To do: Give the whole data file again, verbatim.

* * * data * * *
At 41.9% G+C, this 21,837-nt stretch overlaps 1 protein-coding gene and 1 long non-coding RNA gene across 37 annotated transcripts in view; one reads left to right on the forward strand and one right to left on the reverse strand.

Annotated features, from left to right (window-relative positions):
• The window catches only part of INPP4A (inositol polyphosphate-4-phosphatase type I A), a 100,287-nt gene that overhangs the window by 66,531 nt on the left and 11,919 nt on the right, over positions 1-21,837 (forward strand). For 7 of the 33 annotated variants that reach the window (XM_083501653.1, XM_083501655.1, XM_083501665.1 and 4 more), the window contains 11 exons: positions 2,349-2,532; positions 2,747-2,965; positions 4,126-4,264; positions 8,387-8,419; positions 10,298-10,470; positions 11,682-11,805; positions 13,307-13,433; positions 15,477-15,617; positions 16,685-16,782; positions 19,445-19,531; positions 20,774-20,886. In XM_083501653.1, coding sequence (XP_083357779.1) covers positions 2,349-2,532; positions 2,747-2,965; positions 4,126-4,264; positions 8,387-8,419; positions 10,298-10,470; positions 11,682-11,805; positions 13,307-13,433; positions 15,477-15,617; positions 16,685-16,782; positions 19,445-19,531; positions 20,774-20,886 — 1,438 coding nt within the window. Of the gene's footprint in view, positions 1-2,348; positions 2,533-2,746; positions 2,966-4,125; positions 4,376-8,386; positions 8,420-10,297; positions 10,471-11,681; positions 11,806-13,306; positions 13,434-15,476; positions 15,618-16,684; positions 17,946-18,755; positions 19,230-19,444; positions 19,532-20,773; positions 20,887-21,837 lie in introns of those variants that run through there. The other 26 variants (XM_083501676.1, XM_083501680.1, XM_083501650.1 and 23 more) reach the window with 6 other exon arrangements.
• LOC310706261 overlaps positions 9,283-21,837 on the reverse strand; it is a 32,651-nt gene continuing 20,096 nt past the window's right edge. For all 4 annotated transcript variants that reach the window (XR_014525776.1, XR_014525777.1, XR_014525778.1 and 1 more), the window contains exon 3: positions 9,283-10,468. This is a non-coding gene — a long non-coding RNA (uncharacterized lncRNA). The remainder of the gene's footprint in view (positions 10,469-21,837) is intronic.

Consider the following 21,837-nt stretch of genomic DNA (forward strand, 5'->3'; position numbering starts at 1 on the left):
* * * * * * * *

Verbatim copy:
At 41.9% G+C, this 21,837-nt stretch overlaps 1 protein-coding gene and 1 long non-coding RNA gene across 37 annotated transcripts in view; one reads left to right on the forward strand and one right to left on the reverse strand.

Annotated features, from left to right (window-relative positions):
• The window catches only part of INPP4A (inositol polyphosphate-4-phosphatase type I A), a 100,287-nt gene that overhangs the window by 66,531 nt on the left and 11,919 nt on the right, over positions 1-21,837 (forward strand). For 7 of the 33 annotated variants that reach the window (XM_083501653.1, XM_083501655.1, XM_083501665.1 and 4 more), the window contains 11 exons: positions 2,349-2,532; positions 2,747-2,965; positions 4,126-4,264; positions 8,387-8,419; positions 10,298-10,470; positions 11,682-11,805; positions 13,307-13,433; positions 15,477-15,617; positions 16,685-16,782; positions 19,445-19,531; positions 20,774-20,886. In XM_083501653.1, coding sequence (XP_083357779.1) covers positions 2,349-2,532; positions 2,747-2,965; positions 4,126-4,264; positions 8,387-8,419; positions 10,298-10,470; positions 11,682-11,805; positions 13,307-13,433; positions 15,477-15,617; positions 16,685-16,782; positions 19,445-19,531; positions 20,774-20,886 — 1,438 coding nt within the window. Of the gene's footprint in view, positions 1-2,348; positions 2,533-2,746; positions 2,966-4,125; positions 4,376-8,386; positions 8,420-10,297; positions 10,471-11,681; positions 11,806-13,306; positions 13,434-15,476; positions 15,618-16,684; positions 17,946-18,755; positions 19,230-19,444; positions 19,532-20,773; positions 20,887-21,837 lie in introns of those variants that run through there. The other 26 variants (XM_083501676.1, XM_083501680.1, XM_083501650.1 and 23 more) reach the window with 6 other exon arrangements.
• LOC310706261 overlaps positions 9,283-21,837 on the reverse strand; it is a 32,651-nt gene continuing 20,096 nt past the window's right edge. For all 4 annotated transcript variants that reach the window (XR_014525776.1, XR_014525777.1, XR_014525778.1 and 1 more), the window contains exon 3: positions 9,283-10,468. This is a non-coding gene — a long non-coding RNA (uncharacterized lncRNA). The remainder of the gene's footprint in view (positions 10,469-21,837) is intronic.

Consider the following 21,837-nt stretch of genomic DNA (forward strand, 5'->3'; position numbering starts at 1 on the left):